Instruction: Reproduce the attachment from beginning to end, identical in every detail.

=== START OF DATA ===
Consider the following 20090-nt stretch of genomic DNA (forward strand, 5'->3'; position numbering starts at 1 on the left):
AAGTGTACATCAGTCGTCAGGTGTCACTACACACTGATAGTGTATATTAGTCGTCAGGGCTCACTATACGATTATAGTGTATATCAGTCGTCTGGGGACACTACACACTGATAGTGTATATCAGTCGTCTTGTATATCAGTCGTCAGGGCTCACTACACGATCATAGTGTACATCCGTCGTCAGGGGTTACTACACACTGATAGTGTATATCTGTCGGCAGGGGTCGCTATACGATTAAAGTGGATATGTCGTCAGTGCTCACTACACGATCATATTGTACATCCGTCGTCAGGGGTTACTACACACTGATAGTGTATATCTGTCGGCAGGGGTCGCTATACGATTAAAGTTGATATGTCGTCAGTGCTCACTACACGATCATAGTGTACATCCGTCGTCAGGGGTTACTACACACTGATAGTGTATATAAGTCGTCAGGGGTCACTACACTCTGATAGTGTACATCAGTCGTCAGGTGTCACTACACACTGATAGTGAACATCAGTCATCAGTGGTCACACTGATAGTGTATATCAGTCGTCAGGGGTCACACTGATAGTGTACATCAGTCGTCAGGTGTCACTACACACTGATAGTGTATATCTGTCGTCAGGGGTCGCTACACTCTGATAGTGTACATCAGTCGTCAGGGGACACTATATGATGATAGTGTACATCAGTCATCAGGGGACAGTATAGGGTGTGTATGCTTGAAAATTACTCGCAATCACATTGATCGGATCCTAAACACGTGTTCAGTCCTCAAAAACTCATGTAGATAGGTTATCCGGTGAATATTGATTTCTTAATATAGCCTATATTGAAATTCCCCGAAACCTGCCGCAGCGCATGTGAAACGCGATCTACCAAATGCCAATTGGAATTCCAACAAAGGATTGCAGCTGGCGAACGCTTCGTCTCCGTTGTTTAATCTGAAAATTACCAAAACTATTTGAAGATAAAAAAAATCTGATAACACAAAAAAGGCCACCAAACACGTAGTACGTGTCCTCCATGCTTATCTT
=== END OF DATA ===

Consider the following 20090-nt stretch of genomic DNA (forward strand, 5'->3'; position numbering starts at 1 on the left):
AAGTGTACATCAGTCGTCAGGTGTCACTACACACTGATAGTGTATATTAGTCGTCAGGGCTCACTATACGATTATAGTGTATATCAGTCGTCTGGGGACACTACACACTGATAGTGTATATCAGTCGTCTTGTATATCAGTCGTCAGGGCTCACTACACGATCATAGTGTACATCCGTCGTCAGGGGTTACTACACACTGATAGTGTATATCTGTCGGCAGGGGTCGCTATACGATTAAAGTGGATATGTCGTCAGTGCTCACTACACGATCATATTGTACATCCGTCGTCAGGGGTTACTACACACTGATAGTGTATATCTGTCGGCAGGGGTCGCTATACGATTAAAGTTGATATGTCGTCAGTGCTCACTACACGATCATAGTGTACATCCGTCGTCAGGGGTTACTACACACTGATAGTGTATATAAGTCGTCAGGGGTCACTACACTCTGATAGTGTACATCAGTCGTCAGGTGTCACTACACACTGATAGTGAACATCAGTCATCAGTGGTCACACTGATAGTGTATATCAGTCGTCAGGGGTCACACTGATAGTGTACATCAGTCGTCAGGTGTCACTACACACTGATAGTGTATATCTGTCGTCAGGGGTCGCTACACTCTGATAGTGTACATCAGTCGTCAGGGGACACTATATGATGATAGTGTACATCAGTCATCAGGGGACAGTATAGGGTGTGTATGCTTGAAAATTACTCGCAATCACATTGATCGGATCCTAAACACGTGTTCAGTCCTCAAAAACTCATGTAGATAGGTTATCCGGTGAATATTGATTTCTTAATATAGCCTATATTGAAATTCCCCGAAACCTGCCGCAGCGCATGTGAAACGCGATCTACCAAATGCCAATTGGAATTCCAACAAAGGATTGCAGCTGGCGAACGCTTCGTCTCCGTTGTTTAATCTGAAAATTACCAAAACTATTTGAAGATAAAAAAAATCTGATAACACAAAAAAGGCCACCAAACACGTAGTACGTGTCCTCCATGCTTATCTT